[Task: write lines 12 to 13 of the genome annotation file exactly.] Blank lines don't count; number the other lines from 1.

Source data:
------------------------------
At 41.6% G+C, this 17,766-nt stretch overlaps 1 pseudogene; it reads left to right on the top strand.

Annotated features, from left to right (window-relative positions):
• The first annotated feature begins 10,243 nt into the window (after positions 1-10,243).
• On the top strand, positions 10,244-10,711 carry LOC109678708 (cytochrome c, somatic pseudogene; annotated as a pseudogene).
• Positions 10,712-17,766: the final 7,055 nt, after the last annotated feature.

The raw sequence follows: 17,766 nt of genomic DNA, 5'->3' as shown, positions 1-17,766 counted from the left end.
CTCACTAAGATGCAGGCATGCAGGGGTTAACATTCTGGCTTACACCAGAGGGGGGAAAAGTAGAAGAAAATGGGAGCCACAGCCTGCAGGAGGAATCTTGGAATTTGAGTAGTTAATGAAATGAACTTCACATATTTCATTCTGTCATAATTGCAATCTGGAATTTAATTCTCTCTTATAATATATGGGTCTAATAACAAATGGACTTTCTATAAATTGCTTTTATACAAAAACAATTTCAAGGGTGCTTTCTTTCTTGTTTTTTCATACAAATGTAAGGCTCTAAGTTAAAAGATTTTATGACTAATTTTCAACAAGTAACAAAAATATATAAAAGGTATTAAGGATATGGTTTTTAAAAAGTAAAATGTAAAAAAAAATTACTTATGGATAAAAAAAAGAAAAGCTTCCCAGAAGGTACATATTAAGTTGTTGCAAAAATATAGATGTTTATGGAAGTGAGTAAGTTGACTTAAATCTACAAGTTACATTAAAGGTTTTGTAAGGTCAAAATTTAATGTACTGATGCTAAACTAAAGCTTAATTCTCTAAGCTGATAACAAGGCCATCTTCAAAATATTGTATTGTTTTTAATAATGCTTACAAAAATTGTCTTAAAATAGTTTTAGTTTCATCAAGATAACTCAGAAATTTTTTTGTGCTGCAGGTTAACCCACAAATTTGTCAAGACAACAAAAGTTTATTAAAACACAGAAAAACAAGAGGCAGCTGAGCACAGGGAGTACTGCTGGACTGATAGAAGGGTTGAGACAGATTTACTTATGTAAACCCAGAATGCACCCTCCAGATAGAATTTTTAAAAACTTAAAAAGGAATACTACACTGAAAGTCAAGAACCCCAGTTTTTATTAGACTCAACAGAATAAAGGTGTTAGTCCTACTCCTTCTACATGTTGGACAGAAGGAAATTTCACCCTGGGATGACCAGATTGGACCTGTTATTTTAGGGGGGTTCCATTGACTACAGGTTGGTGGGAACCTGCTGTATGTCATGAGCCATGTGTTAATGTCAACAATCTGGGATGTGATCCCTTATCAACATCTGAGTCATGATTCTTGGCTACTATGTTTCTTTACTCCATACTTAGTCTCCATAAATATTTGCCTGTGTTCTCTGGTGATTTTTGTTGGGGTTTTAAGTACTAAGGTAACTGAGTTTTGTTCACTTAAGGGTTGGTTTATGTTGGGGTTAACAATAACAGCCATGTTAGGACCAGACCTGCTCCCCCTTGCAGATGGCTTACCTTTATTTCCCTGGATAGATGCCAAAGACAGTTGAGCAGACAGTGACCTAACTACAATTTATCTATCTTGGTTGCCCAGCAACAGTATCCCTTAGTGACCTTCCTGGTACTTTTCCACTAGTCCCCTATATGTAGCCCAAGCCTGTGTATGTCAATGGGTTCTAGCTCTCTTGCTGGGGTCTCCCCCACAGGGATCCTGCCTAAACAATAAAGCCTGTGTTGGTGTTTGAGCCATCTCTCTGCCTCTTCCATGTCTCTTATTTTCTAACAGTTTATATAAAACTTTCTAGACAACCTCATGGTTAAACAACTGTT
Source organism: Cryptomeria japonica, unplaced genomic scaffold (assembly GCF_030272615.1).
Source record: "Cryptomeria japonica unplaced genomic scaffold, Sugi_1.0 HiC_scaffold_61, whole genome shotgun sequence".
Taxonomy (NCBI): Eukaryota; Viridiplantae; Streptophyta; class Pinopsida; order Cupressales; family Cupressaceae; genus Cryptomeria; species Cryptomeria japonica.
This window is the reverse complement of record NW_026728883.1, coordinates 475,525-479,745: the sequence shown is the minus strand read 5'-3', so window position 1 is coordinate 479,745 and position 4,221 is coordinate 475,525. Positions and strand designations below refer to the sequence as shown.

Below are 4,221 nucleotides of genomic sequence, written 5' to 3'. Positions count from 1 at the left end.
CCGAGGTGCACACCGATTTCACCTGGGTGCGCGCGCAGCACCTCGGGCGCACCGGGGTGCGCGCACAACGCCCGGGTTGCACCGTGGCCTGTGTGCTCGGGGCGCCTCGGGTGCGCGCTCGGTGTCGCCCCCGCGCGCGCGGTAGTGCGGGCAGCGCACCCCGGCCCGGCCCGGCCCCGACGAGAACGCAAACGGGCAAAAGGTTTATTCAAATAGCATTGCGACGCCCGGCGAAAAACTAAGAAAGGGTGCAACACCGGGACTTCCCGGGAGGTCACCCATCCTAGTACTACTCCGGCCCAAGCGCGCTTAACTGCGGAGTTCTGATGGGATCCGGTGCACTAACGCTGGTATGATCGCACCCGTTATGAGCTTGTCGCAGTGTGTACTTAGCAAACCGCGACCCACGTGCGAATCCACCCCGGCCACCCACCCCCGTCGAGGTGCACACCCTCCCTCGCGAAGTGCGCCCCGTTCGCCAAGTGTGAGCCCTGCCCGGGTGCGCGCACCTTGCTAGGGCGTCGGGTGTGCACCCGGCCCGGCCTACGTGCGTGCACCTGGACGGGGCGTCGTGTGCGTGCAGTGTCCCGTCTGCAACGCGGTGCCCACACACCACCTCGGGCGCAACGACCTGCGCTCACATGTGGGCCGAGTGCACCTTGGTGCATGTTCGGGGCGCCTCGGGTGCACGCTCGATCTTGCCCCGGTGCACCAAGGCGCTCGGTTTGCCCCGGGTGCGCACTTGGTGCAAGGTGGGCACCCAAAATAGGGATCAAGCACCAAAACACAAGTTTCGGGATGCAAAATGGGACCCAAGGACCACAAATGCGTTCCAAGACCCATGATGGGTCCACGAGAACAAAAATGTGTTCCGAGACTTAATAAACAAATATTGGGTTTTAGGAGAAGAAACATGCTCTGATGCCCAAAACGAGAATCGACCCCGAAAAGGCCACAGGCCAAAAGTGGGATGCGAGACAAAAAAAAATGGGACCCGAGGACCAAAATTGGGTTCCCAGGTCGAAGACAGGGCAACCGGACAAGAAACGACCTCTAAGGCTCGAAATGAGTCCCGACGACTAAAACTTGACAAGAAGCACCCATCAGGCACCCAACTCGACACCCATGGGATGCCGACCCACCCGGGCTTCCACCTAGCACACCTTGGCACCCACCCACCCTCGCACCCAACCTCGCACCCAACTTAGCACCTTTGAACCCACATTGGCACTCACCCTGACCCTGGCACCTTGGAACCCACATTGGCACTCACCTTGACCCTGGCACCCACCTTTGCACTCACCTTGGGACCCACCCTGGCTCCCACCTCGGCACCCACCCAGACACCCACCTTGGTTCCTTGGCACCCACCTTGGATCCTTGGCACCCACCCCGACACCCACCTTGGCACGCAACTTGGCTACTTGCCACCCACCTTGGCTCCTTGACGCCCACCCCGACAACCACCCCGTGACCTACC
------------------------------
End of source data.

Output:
Below are 4,221 nucleotides of genomic sequence, written 5' to 3'. Positions count from 1 at the left end.
CCGAGGTGCACACCGATTTCACCTGGGTGCGCGCGCAGCACCTCGGGCGCACCGGGGTGCGCGCACAACGCCCGGGTTGCACCGTGGCCTGTGTGCTCGGGGCGCCTCGGGTGCGCGCTCGGTGTCGCCCCCGCGCGCGCGGTAGTGCGGGCAGCGCACCCCGGCCCGGCCCGGCCCCGACGAGAACGCAAACGGGCAAAAGGTTTATTCAAATAGCATTGCGACGCCCGGCGAAAAACTAAGAAAGGGTGCAACACCGGGACTTCCCGGGAGGTCACCCATCCTAGTACTACTCCGGCCCAAGCGCGCTTAACTGCGGAGTTCTGATGGGATCCGGTGCACTAACGCTGGTATGATCGCACCCGTTATGAGCTTGTCGCAGTGTGTACTTAGCAAACCGCGACCCACGTGCGAATCCACCCCGGCCACCCACCCCCGTCGAGGTGCACACCCTCCCTCGCGAAGTGCGCCCCGTTCGCCAAGTGTGAGCCCTGCCCGGGTGCGCGCACCTTGCTAGGGCGTCGGGTGTGCACCCGGCCCGGCCTACGTGCGTGCACCTGGACGGGGCGTCGTGTGCGTGCAGTGTCCCGTCTGCAACGCGGTGCCCACACACCACCTCGGGCGCAACGACCTGCGCTCACATGTGGGCCGAGTGCACCTTGGTGCATGTTCGGGGCGCCTCGGGTGCACGCTCGATCTTGCCCCGGTGCACCAAGGCGCTCGGTTTGCCCCGGGTGCGCACTTGGTGCAAGGTGGGCACCCAAAATAGGGATCAAGCACCAAAACACAAGTTTCGGGATGCAAAATGGGACCCAAGGACCACAAATGCGTTCCAAGACCCATGATGGGTCCACGAGAACAAAAATGTGTTCCGAGACTTAATAAACAAATATTGGGTTTTAGGAGAAGAAACATGCTCTGATGCCCAAAACGAGAATCGACCCCGAAAAGGCCACAGGCCAAAAGTGGGATGCGAGACAAAAAAAAATGGGACCCGAGGACCAAAATTGGGTTCCCAGGTCGAAGACAGGGCAACCGGACAAGAAACGACCTCTAAGGCTCGAAATGAGTCCCGACGACTAAAACTTGACAAGAAGCACCCATCAGGCACCCAACTCGACACCCATGGGATGCCGACCCACCCGGGCTTCCACCTAGCACACCTTGGCACCCACCCACCCTCGCACCCAACCTCGCACCCAACTTAGCACCTTTGAACCCACATTGGCACTCACCCTGACCCTGGCACCTTGGAACCCACATTGGCACTCACCTTGACCCTGGCACCCACCTTTGCACTCACCTTGGGACCCACCCTGGCTCCCACCTCGGCACCCACCCAGACACCCACCTTGGTTCCTTGGCACCCACCTTGGATCCTTGGCACCCACCCCGACACCCACCTTGGCACGCAACTTGGCTACTTGCCACCCACCTTGGCTCCTTGACGCCCACCCCGACAACCACCCCGTGACCTACC